Gif and Take: dump.fm, where registered users post and modify animated images
Dump.fm (http://dump.fm) is a chatroom in which images, primarily in jpeg, png, bmp, and gif formats, text, and animated gifs are posted in real time by registered users. It was created by Ryder Ripps, Tim Baker and Scott Ostler and became available to the general public in 2010. Users range in age from their teens to their forties with a majority being in their twenties. They use pseudonyms like hypothete, noisia, timb, mirroring and frakbuddy. These and such dumpers as tommoody, frankhats, mrkor, ryder, jeanette, minty and zoesaldano, among many others, produce images and animated gifs that are worthy of the imprimatur of Art. The problem is that for all the radical, chic talk about it since the 1960s, the art establishment does not know how to deal with the actual dematerialization of the art object represented by this unfetishizable medium.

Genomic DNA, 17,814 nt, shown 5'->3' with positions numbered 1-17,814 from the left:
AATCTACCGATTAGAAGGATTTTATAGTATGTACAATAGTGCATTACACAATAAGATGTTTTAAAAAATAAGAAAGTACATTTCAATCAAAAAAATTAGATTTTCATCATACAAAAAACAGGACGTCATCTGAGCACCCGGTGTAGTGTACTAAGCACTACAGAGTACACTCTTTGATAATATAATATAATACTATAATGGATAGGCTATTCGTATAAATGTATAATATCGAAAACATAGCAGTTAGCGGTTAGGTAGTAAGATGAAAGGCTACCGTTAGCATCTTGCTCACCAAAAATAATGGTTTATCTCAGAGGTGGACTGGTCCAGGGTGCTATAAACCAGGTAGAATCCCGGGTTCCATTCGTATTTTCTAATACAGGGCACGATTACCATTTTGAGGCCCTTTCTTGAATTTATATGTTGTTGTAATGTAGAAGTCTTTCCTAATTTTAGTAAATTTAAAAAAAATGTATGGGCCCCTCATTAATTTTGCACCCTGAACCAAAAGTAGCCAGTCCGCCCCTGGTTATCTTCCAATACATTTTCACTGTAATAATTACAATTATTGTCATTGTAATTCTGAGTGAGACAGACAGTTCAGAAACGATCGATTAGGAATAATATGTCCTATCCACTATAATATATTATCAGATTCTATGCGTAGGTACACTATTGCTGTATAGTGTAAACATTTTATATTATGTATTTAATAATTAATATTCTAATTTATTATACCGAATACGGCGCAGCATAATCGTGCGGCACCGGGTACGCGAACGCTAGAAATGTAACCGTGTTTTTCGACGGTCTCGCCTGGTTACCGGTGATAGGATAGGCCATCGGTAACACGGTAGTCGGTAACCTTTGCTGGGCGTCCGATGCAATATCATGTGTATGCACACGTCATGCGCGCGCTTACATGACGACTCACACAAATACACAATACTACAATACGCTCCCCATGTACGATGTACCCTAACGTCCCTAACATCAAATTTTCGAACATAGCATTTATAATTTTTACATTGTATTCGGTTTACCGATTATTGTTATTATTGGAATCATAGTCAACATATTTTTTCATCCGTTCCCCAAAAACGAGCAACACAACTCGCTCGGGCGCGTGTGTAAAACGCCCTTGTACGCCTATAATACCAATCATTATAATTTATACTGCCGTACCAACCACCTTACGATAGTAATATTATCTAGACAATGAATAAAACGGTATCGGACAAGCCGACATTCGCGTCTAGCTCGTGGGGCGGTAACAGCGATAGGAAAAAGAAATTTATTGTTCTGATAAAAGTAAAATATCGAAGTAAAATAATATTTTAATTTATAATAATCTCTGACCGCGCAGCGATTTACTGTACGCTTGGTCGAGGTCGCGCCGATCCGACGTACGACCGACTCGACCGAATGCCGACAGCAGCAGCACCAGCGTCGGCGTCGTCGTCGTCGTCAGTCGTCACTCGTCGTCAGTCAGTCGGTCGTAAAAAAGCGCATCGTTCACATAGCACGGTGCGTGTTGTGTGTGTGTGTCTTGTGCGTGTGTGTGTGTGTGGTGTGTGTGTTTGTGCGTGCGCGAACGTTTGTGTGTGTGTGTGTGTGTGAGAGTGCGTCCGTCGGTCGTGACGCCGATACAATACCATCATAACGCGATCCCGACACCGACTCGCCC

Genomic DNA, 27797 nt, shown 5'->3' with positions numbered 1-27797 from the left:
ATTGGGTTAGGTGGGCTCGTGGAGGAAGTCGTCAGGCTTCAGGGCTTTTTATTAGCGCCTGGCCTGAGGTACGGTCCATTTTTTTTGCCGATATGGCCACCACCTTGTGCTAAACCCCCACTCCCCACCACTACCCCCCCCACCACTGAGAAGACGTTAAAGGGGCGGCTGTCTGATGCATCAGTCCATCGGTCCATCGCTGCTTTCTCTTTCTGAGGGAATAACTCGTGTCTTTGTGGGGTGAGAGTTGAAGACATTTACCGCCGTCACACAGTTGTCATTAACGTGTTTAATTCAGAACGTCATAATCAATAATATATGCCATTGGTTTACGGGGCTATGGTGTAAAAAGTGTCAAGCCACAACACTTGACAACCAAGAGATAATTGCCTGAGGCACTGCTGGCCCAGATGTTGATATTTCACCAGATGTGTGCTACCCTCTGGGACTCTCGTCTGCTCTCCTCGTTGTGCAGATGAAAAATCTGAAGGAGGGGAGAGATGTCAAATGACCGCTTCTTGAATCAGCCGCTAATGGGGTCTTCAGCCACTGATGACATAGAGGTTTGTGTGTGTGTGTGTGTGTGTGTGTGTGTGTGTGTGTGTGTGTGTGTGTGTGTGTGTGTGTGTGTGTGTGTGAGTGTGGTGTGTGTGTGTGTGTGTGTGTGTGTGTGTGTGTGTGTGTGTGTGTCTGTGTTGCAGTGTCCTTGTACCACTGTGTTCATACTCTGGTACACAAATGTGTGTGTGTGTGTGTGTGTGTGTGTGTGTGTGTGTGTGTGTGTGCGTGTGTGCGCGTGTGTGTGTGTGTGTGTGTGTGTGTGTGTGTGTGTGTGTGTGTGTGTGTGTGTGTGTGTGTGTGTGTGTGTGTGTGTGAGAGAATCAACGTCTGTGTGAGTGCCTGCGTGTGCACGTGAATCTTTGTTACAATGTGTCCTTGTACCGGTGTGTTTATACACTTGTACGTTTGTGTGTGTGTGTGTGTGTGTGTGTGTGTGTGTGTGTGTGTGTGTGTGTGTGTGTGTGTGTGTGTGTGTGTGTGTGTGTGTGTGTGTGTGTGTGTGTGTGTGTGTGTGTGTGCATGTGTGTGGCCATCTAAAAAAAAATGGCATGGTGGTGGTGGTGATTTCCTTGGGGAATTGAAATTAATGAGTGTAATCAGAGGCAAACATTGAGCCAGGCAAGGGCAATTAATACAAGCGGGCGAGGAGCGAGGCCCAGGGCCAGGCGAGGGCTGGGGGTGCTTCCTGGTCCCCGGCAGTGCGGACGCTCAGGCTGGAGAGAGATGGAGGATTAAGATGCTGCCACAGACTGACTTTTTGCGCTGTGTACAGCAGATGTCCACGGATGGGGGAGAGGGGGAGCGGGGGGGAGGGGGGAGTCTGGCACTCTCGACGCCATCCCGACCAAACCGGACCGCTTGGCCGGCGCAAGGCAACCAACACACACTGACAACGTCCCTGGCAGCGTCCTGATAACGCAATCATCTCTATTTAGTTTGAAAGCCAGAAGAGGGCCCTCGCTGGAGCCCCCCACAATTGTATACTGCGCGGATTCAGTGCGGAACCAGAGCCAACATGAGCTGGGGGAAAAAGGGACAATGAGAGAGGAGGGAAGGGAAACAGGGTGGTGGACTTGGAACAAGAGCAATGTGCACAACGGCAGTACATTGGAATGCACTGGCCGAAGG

Dump.fm is a digital version of the old Surrealist genre of the exquisite corpse, a “show and tell” for the polymorphously perverse. The art of dump.fm is genuinely interactive. Social relations are inherent to the entire art making process for these artists, rather than just getting tagged on when a conventional, art world artist begrudgingly begins the promotional stage for their work. The creators of dump.fm have allowed users to post images by pasting URLs into a box or uploading them from users’ computers. There is a convenient interface that allows users to post stills from webcams that dump.fm users often modify. The text is usually chatty and has an insider feel to it. Long time users appear to have developed genuine friendships. However, as long as you can keep up and communicate something using the visual grammar and syntax that lies behind the at times seemingly random flow of images you can join the fun. It’s easy to save any of the still images or animated gifs that appear in any given thread, allowing users to easily modify them. Users can also click on an image and drag its URL into the submission box, making it that much easier to build on some theme or joke or commentary, to use juxtaposition and modification to make something new.